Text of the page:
Meaningful Change Begins with You

Knock Knock Blog
3 min readFeb 1, 2022

In today’s digital age, the temptation to limit one’s advocacy to what can be accomplished from behind a keyboard is overwhelming. We are inundated with calls to share, copy and post, retweet, or sign online petitions (many of which have no real standing with the appropriate level of government in Canada). It would be remiss to blame this on the ongoing pandemic; it’s been an issue for as long as social media has dominated our means of communication.

In early 2017 at a Pride event in southern Alberta, I was approached by a local advocate who was passionate about banning conversion ‘therapy’ in Alberta. Conversion therapy is the heinous practice of attempting to change one’s gender identity or expression to heterosexual or cisgender (the U.N. Independent Expert on Sexual Orientation and Gender Identity, Victor Madrigal-Borloz, likened it to torture).

We quickly partnered up to lobby the provincial government to enact meaningful change in this regard. After further research, we discovered that municipal bans on this practice only applied to organizations that held business licenses, and provincial bans were largely enforceable through that province’s Ministry of Health. In short, while bans at both levels of government were important and potentially lifesaving, they were limited in scope, and left many loopholes open for this practice to continue. We realized that, to create meaningful, long lasting and effective change, we had to direct our efforts towards the federal government.

Following extensive discussion and consultation with MP Randy Boissonnault’s office, E-Petition 1833 was launched in September 2019, calling on the federal government to enact changes to the Criminal Code to prohibit this practice. (Of note, the only electronic petitions admissible to the Government of Canada are those launched via the ourcommons.ca website, adhering to proper formatting and procedures.)

The first challenge that arose was discovering that, somewhat unsurprisingly, many Canadians did not realize that conversion ‘therapy’ was still legal in our nation, or that it still took place. With this understanding, we were able to include an educational aspect to our work, launching a ‘Frequently Asked Question’ document, conducting interviews with print, radio, and television from coast to coast, and conducting in-person presentations. Concurrently, we continued to advocate at the provincial and municipal levels, with varying degrees of success, including a successful attempt at a ban in the City of Lethbridge.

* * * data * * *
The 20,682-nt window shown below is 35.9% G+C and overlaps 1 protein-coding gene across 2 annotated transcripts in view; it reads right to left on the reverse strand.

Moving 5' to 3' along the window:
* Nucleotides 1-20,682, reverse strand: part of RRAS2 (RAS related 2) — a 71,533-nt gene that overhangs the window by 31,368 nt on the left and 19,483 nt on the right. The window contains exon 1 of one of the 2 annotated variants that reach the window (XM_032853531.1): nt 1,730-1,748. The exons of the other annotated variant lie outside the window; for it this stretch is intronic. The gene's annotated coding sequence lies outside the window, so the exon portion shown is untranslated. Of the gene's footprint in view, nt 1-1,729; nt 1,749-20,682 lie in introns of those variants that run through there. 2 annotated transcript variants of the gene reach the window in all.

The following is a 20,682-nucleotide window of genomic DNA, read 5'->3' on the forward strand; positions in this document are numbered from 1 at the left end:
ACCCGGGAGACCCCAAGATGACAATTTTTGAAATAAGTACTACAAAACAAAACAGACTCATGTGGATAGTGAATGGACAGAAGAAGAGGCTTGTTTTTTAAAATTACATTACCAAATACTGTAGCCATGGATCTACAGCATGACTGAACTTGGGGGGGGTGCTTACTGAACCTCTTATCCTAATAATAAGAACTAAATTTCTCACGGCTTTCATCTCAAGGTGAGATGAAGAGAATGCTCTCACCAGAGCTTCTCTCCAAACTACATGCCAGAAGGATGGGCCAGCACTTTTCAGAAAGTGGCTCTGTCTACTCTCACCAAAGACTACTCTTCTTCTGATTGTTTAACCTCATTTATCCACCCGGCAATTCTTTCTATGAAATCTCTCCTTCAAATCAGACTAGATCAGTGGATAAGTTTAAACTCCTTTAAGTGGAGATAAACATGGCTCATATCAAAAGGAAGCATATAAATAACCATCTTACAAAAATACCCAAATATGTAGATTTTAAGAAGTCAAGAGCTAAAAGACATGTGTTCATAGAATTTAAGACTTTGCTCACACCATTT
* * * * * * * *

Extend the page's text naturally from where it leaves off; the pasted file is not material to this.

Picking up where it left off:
When the petition ended, with 18,200 verified signatures, we waited in anticipation for a response from the government. Two pieces of legislation followed (introduced in different sessions) in the Senate, followed by Bill C-6 in the House of Commons. As you know, this legislation was delayed during the 2021 federal election, and was reintroduced with stronger language as Bill C-4.

The rest is history; Bill C-4, An Act to Amend the Criminal Code (conversion therapy) unanimously passed the House of Commons and the Senate and came into force on January 7th, 2022. Of course, this is a very condensed telling of over four years of activism with many survivors, advocates, and organizations playing key roles in raising awareness and advocating.

As we move into a new year, it is imperative to understand that we are all capable of creating a positive impact in our own communities. The steps that I have found most helpful are to identify what the need is, followed by determining what the ideal end goal would be. Research is key. It is essential to educate oneself to be able to educate others. Determine what has been tried, what has succeeded, and what has failed. Speak to the experts. There are many lived experiences that can be vital to success. Then, push ahead. Be patient — results don’t always appear quickly.

There are already many existing frameworks to maximize the impact of one’s efforts, or to learn and support existing endeavors. Community boards, electoral district associations, policy committees, and many more are actively seeking engaged citizens to contribute, engage, and advocate.

I encourage you to take some time to reflect on what you can contribute to Canada’s future. We are privileged to be living in a crucial moment in time, as our nation and the world look beyond the COVID-19 pandemic towards the future we want for ourselves and our children. Let’s not wait for change — let’s make it.

Submitted by Devon Hargreaves, Southern Alberta Regional Chair for the LPC(A) and past candidate for Lethbridge.

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